FPM Journal

    The September/October issue of FPM is another go-to resource for AAFP members seeking information on career and employment topics. Whether you’re a resident searching for that first practice opportunity or an established FP wanting to explore new career options, you’ll find articles that can answer your needs.

    Life After Residency: Exploring Practice Options in Family Medicine,” for example, outlines some of the many career pathways open to family physicians, including traditional family medicine practice and positions that offer more flexibility in scope or work-life balance, as well as nonclinical positions.

    For physicians who aren’t looking to ditch their full-time job but simply want to tap into another area of interest or take on a new challenge, there are plenty of possibilities to explore. “Find Your Side Gig: Extra Income Opportunities for Family Physicians” looks at the usual suspects ― serving as an expert witness, covering extra clinical shifts, or completing case reviews or utilization assessments ― as well as newer opportunities, such as conducting telemedicine consults or podcasting.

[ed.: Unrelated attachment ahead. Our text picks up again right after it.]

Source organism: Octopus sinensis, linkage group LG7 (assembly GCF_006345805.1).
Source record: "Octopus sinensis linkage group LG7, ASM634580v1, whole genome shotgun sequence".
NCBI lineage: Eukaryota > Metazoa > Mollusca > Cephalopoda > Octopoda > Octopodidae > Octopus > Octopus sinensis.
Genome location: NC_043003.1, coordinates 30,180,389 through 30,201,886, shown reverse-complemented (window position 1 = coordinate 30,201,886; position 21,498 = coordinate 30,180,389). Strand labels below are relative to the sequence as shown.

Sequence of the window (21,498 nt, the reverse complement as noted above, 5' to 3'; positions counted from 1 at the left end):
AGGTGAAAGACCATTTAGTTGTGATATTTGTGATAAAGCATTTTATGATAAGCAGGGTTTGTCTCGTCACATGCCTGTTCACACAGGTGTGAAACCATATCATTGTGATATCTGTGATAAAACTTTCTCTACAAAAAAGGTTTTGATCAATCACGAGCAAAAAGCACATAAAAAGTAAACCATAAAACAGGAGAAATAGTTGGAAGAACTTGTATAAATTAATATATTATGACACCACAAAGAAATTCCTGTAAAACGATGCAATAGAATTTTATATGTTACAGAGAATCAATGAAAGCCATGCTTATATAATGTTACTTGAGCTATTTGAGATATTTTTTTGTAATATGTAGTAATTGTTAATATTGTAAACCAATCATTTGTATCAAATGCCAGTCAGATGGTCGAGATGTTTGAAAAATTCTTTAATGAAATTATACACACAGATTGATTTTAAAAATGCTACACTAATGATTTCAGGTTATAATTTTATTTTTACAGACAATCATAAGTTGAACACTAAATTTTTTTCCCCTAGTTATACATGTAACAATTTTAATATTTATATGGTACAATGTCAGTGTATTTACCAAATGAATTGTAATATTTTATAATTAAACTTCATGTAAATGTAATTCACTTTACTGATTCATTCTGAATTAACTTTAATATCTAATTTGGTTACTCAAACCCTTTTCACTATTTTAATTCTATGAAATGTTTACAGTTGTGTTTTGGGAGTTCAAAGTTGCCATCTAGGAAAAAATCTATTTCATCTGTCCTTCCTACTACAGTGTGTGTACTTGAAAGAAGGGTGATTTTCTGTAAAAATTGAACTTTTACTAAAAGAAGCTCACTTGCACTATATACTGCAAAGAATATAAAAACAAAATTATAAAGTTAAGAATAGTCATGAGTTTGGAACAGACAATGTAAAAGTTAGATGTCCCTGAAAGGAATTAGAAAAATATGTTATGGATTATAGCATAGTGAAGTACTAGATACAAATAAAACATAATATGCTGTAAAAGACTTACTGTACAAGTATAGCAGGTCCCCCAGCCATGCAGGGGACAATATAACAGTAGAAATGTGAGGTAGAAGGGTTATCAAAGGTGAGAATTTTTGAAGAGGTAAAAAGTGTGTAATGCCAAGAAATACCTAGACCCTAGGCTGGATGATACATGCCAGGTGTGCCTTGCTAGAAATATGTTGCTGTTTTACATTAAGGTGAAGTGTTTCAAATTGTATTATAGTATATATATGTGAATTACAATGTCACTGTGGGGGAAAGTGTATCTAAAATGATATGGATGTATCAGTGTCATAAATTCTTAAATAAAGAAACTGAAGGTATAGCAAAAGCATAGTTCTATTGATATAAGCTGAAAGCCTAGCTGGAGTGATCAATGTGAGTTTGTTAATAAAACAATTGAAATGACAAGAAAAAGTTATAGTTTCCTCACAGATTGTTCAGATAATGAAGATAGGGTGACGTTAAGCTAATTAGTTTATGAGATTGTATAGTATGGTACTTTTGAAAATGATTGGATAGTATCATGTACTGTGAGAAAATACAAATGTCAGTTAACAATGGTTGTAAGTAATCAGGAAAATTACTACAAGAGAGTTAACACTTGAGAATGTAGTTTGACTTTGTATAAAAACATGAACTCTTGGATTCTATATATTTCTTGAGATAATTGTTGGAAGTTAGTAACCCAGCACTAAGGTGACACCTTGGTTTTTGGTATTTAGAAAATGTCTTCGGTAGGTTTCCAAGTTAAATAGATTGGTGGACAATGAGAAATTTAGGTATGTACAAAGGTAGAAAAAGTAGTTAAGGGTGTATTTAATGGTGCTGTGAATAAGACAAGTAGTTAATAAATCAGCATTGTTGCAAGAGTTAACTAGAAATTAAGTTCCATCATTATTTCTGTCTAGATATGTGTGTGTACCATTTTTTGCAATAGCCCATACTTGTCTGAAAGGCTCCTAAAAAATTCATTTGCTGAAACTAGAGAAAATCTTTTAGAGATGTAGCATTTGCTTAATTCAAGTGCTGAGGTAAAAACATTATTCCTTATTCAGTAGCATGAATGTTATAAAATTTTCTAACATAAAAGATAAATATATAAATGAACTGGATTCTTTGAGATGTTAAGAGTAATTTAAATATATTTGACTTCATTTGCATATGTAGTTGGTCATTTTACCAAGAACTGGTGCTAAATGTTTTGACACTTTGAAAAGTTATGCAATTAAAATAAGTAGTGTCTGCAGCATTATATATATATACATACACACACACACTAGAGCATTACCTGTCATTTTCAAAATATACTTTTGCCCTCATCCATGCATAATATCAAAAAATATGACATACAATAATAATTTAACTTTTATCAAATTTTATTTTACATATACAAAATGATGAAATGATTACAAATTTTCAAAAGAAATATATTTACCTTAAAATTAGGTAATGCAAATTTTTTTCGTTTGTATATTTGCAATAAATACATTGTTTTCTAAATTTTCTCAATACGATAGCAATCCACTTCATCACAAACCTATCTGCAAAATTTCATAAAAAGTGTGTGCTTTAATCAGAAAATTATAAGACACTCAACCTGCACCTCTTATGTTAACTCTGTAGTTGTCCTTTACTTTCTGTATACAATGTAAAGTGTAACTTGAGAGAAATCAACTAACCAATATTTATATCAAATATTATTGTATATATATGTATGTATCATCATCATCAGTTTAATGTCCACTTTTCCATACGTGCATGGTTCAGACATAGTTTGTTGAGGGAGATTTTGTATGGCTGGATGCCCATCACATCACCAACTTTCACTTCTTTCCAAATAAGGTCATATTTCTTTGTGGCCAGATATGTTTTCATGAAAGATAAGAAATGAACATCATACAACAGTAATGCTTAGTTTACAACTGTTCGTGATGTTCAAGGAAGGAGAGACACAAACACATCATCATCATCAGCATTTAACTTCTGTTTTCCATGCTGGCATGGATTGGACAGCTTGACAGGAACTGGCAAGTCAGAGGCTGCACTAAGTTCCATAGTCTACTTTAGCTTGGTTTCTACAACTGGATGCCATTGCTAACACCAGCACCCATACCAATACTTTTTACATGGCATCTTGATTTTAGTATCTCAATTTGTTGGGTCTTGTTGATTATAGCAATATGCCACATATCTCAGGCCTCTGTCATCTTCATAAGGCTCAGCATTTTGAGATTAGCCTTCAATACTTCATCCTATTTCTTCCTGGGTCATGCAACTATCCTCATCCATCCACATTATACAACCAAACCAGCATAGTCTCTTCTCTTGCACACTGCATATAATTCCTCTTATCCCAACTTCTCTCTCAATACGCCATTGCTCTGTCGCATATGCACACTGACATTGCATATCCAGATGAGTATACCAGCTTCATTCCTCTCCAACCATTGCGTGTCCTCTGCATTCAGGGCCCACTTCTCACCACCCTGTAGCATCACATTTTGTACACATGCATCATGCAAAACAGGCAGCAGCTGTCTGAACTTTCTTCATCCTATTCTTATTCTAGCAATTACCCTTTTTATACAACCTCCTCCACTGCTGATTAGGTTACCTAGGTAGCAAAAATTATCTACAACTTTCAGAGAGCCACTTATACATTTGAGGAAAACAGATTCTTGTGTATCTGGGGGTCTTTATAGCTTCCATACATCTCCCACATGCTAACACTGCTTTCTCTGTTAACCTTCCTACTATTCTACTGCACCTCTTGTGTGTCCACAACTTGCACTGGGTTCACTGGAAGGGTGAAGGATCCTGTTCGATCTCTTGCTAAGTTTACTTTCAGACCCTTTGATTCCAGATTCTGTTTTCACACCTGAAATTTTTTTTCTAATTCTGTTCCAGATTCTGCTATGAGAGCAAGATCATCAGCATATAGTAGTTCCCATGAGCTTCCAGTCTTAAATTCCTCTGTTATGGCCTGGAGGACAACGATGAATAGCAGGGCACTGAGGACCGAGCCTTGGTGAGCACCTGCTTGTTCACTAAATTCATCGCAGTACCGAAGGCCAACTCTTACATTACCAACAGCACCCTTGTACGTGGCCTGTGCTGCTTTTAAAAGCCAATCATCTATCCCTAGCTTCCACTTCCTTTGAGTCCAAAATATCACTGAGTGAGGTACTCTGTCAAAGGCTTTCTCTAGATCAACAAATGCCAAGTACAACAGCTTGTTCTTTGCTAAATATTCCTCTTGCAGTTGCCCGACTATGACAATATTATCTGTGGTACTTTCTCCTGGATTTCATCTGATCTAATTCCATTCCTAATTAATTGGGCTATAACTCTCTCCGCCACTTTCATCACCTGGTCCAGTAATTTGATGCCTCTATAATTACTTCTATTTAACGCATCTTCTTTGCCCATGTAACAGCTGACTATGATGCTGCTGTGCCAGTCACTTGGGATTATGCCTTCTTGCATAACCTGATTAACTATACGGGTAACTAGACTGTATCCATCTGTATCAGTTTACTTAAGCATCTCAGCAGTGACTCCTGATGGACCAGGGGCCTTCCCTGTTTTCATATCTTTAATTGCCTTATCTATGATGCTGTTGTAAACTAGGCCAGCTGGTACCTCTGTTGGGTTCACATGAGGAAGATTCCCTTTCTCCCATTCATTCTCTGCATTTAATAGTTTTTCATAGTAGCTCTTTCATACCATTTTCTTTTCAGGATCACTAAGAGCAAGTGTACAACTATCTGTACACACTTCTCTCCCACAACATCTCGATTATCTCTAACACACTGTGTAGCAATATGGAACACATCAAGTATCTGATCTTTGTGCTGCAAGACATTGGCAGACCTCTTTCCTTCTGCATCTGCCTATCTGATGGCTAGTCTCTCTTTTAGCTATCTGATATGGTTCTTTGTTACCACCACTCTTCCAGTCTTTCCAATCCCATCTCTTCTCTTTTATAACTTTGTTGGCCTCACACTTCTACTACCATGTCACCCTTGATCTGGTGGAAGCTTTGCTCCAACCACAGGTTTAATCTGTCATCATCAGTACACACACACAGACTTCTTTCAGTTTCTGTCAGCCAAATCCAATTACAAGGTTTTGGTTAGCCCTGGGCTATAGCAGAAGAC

Moving from the exam room to the board room is another career route some physicians choose to take. FPs ― thanks to their breadth of knowledge and experience, ability to form lasting patient relationships, and skill at working with people from diverse backgrounds ― are particularly well suited to lead health care organizations. “The View From the Top: Leadership Lessons From Family Physician Executives” presents insights from three physician executive leaders, each of whom followed a different career trajectory.